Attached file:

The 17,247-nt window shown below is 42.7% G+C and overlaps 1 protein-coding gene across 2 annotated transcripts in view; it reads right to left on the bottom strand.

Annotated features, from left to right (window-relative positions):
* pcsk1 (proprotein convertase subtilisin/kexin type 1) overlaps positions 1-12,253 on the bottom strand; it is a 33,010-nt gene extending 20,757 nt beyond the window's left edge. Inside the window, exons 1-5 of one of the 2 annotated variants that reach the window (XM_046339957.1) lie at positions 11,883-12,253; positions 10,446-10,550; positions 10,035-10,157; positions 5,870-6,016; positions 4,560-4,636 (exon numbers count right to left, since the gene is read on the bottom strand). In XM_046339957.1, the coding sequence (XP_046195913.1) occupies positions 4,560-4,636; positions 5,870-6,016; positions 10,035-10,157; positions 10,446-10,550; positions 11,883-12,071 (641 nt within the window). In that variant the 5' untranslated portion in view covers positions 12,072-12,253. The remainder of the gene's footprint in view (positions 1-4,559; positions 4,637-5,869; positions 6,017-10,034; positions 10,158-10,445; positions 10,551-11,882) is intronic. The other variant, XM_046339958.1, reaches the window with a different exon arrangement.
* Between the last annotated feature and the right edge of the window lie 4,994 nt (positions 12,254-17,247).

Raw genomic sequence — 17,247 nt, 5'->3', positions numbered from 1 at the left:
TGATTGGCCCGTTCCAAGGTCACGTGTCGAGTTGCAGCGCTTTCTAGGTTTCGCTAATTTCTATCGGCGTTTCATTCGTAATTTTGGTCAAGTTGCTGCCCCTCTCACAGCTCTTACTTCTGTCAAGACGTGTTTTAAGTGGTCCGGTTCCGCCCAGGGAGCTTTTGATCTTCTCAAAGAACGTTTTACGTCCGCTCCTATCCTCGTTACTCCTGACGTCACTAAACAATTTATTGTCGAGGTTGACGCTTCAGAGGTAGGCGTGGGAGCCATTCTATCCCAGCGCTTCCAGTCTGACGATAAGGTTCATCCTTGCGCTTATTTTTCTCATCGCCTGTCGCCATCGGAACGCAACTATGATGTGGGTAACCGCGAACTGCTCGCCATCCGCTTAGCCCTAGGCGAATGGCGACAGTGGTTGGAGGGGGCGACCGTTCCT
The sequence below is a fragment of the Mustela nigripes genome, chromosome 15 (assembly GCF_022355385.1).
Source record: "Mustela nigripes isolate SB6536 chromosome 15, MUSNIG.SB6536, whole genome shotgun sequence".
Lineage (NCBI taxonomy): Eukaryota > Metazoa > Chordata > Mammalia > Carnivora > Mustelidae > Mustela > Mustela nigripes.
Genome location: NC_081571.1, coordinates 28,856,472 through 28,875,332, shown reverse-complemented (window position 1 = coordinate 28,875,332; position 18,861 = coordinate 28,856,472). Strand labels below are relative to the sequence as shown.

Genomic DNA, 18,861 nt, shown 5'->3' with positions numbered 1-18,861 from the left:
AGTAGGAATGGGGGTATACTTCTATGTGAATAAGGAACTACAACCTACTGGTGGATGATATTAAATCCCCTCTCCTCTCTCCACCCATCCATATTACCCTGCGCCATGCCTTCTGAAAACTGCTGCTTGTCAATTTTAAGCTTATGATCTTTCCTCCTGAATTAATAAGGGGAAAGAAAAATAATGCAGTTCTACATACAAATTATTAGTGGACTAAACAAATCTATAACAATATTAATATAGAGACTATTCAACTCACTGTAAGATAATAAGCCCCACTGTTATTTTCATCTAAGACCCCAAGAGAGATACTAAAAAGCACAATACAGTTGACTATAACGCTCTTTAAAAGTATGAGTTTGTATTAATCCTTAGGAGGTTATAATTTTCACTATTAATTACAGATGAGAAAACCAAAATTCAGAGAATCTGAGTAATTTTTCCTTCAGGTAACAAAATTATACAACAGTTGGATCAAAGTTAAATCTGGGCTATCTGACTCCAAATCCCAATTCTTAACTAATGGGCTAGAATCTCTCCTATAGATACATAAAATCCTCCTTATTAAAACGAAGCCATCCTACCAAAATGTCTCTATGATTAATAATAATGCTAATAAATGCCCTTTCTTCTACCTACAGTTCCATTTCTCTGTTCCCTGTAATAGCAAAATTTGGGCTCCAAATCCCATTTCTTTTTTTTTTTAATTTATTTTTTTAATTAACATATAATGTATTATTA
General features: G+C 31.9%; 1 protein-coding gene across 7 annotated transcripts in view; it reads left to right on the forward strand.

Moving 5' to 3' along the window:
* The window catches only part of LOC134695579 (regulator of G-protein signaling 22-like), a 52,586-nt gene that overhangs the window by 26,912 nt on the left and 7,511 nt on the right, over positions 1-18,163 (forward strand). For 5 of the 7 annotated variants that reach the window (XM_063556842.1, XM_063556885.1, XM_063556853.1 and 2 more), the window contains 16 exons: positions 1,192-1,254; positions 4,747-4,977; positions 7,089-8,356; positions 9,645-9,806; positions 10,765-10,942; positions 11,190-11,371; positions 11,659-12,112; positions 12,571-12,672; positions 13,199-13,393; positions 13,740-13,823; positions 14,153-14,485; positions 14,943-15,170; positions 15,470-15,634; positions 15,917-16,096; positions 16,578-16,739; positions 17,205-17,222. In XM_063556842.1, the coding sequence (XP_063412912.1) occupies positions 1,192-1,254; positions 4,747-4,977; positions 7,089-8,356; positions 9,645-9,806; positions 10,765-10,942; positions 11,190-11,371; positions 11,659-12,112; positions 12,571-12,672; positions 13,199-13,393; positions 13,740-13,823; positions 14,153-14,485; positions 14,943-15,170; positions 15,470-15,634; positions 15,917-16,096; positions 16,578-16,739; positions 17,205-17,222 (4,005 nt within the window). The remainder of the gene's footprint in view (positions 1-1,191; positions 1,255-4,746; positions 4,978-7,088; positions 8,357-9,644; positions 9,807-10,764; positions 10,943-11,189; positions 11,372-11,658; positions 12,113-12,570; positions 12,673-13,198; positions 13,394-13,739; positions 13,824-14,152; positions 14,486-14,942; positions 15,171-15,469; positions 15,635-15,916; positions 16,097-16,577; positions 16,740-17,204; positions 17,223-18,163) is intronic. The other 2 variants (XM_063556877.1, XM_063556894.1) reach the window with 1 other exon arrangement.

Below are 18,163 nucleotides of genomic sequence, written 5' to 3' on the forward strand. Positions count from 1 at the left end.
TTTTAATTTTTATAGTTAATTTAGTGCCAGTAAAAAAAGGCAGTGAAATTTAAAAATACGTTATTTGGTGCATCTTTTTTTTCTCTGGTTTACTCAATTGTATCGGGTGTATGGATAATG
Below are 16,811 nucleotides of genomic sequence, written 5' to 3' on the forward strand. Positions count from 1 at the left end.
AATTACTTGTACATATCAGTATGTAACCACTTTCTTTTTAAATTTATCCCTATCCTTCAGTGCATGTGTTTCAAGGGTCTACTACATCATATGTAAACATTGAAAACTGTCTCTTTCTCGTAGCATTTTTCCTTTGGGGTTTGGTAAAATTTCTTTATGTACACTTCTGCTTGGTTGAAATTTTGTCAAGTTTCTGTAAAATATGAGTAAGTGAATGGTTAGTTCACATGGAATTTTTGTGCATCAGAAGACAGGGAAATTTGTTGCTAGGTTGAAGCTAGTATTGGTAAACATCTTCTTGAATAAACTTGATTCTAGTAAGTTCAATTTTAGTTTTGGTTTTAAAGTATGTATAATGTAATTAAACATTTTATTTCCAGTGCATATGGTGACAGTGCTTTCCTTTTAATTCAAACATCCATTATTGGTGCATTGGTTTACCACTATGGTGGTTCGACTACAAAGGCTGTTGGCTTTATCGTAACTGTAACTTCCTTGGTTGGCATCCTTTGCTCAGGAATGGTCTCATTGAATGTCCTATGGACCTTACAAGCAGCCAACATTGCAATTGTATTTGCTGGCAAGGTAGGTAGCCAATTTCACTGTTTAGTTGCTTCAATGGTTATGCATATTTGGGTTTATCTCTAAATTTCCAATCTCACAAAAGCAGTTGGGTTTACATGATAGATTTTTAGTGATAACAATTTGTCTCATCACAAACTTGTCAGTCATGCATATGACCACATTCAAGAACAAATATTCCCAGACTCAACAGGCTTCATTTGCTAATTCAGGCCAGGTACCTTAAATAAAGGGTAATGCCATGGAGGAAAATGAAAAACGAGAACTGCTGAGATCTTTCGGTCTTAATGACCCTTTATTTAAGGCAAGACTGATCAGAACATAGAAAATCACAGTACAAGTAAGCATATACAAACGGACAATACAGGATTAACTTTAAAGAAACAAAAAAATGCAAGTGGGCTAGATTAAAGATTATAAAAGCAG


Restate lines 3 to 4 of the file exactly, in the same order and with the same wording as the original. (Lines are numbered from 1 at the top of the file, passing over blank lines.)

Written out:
* pcsk1 (proprotein convertase subtilisin/kexin type 1) overlaps positions 1-12,253 on the bottom strand; it is a 33,010-nt gene extending 20,757 nt beyond the window's left edge. Inside the window, exons 1-5 of one of the 2 annotated variants that reach the window (XM_046339957.1) lie at positions 11,883-12,253; positions 10,446-10,550; positions 10,035-10,157; positions 5,870-6,016; positions 4,560-4,636 (exon numbers count right to left, since the gene is read on the bottom strand). In XM_046339957.1, the coding sequence (XP_046195913.1) occupies positions 4,560-4,636; positions 5,870-6,016; positions 10,035-10,157; positions 10,446-10,550; positions 11,883-12,071 (641 nt within the window). In that variant the 5' untranslated portion in view covers positions 12,072-12,253. The remainder of the gene's footprint in view (positions 1-4,559; positions 4,637-5,869; positions 6,017-10,034; positions 10,158-10,445; positions 10,551-11,882) is intronic. The other variant, XM_046339958.1, reaches the window with a different exon arrangement.
* Between the last annotated feature and the right edge of the window lie 4,994 nt (positions 12,254-17,247).